Gastón Acurio

 Credits Brambilla-Serrani

 Credits Brambilla-Serrani

Astrid y Gastón

calle Cantuarias, 175
Miraflores, Lima

«We live in a country with many limits and defects. But in the hands of this man, our kitchen becomes one of the richest in the world. Nobody has done so much for Peru as Gastón Acurio». The introduction to this revolutionary chef, born in 1967, is by the 2010 Nobel Prize in Literature, Mario Vargas Llosa. For the past 20 years Acurio has tried to give a backbone to a country that appears disconnected in its multicoloured geo-gastronomical traditions: «We have the red colour of the rocoto chilly in the South, the yellow of the ají amarillo in Lima, the green of coriander, North of Cuzco», he explains.

This job of codification began in the Nineties, when the young man left the volumes of the criminal code at the University of Lima to stir saucepans in the Cordon Bleu school in Paris. He acquired orthodoxy, went back home with his German future spouse, Astrid, and gave birth do Astrid y Gastón, the first in a long series of restaurants of cocina peruana opened throughout the years. «At the beginning, we used to do the classical French cuisine, and we were always full, but what was the point?». There was none indeed. Hence the quick turn towards the autochthon: leveraging the infinite biodiversity of a country that can boast a wide view of the ocean from the very tall terraces of the Andes, collapsed, at the back, in damp Amazonian gorges. This is how Acurio illustrates the 25 ways in which you can prepare the anticuchos skewers, how he catalogues 4 thousand species of different potatoes, how he studies ceviche, the national symbol, to twist it into 7 ways, from the classical style, with halibut, mais and sweet potato, to the fusion shifts, well aware of the nikkei heritage, imposed by the great Japanese migratory wave of the early Twentieth Century.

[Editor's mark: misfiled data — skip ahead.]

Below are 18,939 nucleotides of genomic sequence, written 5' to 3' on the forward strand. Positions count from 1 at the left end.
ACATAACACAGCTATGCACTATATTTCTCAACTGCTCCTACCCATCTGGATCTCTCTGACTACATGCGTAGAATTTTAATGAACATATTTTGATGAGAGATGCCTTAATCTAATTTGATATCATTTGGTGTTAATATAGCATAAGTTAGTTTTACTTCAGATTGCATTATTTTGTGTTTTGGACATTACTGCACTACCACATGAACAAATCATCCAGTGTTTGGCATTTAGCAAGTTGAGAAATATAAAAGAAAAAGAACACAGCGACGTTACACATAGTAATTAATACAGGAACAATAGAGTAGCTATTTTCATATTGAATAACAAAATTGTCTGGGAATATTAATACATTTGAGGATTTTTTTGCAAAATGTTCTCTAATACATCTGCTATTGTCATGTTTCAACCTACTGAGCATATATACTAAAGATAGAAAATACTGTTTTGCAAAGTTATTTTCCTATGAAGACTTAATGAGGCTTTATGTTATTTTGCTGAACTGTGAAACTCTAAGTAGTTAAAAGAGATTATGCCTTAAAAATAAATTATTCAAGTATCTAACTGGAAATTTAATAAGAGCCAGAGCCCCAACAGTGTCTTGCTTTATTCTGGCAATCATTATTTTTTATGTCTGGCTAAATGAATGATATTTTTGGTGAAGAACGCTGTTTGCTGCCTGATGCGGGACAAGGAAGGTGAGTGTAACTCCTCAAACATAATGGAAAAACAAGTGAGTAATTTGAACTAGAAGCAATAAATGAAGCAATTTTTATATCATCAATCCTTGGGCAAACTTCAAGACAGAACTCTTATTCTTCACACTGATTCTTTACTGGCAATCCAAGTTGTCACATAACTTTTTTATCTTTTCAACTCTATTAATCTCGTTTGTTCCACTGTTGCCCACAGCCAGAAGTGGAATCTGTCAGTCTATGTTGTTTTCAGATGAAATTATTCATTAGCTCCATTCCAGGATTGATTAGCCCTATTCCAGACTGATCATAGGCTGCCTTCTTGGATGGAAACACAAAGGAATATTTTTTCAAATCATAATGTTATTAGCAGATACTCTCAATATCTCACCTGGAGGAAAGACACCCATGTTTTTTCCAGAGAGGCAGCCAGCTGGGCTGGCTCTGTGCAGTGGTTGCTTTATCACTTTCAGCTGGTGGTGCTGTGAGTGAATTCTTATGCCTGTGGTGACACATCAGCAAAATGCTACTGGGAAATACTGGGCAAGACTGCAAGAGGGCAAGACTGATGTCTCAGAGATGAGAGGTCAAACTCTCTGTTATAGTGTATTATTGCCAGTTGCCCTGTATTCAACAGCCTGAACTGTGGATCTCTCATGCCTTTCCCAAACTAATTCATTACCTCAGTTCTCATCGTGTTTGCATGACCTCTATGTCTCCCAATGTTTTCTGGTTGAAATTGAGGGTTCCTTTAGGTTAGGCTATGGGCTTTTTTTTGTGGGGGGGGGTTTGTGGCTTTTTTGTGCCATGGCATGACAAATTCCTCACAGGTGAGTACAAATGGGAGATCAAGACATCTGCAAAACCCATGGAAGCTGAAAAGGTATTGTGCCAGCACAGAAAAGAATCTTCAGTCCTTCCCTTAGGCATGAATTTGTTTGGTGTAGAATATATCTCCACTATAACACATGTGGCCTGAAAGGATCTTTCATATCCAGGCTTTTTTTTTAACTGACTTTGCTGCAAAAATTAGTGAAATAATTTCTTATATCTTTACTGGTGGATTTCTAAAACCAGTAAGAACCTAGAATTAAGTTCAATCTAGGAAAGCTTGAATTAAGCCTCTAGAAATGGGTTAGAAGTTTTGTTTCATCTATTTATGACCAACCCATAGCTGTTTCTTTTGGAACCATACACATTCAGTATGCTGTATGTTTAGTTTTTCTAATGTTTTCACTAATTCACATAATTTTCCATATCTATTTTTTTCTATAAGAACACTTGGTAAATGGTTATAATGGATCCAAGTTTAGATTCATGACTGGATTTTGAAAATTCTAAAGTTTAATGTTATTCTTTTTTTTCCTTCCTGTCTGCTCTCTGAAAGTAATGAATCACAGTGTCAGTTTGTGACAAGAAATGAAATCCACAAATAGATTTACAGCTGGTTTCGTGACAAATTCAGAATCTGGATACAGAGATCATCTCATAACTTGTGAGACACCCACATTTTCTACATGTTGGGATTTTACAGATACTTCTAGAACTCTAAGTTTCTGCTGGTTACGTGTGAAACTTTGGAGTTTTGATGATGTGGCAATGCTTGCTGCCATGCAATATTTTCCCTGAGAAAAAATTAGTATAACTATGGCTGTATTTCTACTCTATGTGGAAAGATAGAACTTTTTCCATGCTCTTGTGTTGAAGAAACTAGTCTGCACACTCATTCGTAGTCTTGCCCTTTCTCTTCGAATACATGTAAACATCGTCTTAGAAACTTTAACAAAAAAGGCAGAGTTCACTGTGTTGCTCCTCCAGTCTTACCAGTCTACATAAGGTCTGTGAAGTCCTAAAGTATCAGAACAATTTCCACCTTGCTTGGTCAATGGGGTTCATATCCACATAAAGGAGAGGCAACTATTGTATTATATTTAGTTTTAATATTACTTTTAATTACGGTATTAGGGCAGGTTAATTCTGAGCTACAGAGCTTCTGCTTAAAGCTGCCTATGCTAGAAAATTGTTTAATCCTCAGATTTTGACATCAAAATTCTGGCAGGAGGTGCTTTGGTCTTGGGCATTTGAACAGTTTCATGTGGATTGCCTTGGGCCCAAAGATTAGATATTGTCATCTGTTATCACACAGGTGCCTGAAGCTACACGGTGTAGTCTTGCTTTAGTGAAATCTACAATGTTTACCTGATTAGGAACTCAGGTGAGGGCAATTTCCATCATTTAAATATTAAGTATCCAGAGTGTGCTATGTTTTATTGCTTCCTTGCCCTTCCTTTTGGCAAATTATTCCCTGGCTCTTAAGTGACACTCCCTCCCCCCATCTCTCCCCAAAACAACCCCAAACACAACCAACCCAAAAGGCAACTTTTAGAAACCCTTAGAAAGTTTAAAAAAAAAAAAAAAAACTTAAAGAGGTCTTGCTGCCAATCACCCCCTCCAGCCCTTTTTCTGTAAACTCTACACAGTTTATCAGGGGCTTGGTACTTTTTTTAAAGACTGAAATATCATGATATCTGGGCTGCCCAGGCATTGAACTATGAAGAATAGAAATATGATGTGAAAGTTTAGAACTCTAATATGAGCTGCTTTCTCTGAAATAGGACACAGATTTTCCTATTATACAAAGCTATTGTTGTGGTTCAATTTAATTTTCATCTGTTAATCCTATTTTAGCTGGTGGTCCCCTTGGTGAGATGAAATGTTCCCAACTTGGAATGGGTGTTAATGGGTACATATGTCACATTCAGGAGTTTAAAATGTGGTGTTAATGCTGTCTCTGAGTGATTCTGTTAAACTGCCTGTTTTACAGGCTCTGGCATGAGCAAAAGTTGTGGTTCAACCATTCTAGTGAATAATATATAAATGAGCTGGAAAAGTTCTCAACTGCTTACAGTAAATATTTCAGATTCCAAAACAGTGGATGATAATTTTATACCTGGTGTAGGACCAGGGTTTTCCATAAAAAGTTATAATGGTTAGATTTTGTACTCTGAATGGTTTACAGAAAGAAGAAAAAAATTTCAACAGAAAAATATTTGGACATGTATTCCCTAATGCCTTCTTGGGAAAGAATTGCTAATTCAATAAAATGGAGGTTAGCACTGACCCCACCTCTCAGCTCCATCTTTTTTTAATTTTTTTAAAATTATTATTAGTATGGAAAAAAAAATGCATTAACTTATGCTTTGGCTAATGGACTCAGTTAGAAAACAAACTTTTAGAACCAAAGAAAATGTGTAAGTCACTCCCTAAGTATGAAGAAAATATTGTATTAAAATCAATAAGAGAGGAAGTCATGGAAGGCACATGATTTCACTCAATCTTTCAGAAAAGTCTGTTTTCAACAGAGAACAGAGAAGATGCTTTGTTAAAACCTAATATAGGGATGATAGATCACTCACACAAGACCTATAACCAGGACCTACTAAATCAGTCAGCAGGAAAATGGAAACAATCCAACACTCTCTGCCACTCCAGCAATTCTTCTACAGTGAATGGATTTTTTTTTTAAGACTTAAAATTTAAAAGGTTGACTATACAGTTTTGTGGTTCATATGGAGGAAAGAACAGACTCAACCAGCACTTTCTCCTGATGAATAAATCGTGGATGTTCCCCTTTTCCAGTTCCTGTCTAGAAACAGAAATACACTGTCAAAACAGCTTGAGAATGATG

Rhetoric soon amplifies from the antennas of many near and far countries gradually enchanted by his cuisine: Peru, Chile, Colombia, Ecuador, Venezuela, Spain, Mexico, Argentina, United States. Restaurants called La Mar Cebicheria Peruana, Tanta, Panchita, Chicha, Madam Tusan. An empire nourished by dozens of collateral ventures: wall-on parts in tv, bestsellers in the bookshops (around twenty, the latest being "Five hundred years of fusion", 2008), the institution of the popular festival Mistura in Lima, the membership in the Basque Culinary Center, called by Ferran Adrià. With an eye always open on the problems of the country: he founded the Pachacutec School of cuisine to help the poor kids in Lima. All of this, with a constant thought: «With a ceviche in one hand and a Pisco Sour in the other, I can convince anyone».

Has participated in

Identità Milano


Gabriele Zanatta

born in Milan, 1973, freelance journalist, coordinator of Identità Golose World restaurant guidebook since 2007, he is a contributor for several magazines and teaches History of gastronomy and Culinary global trends into universities and institutes. 
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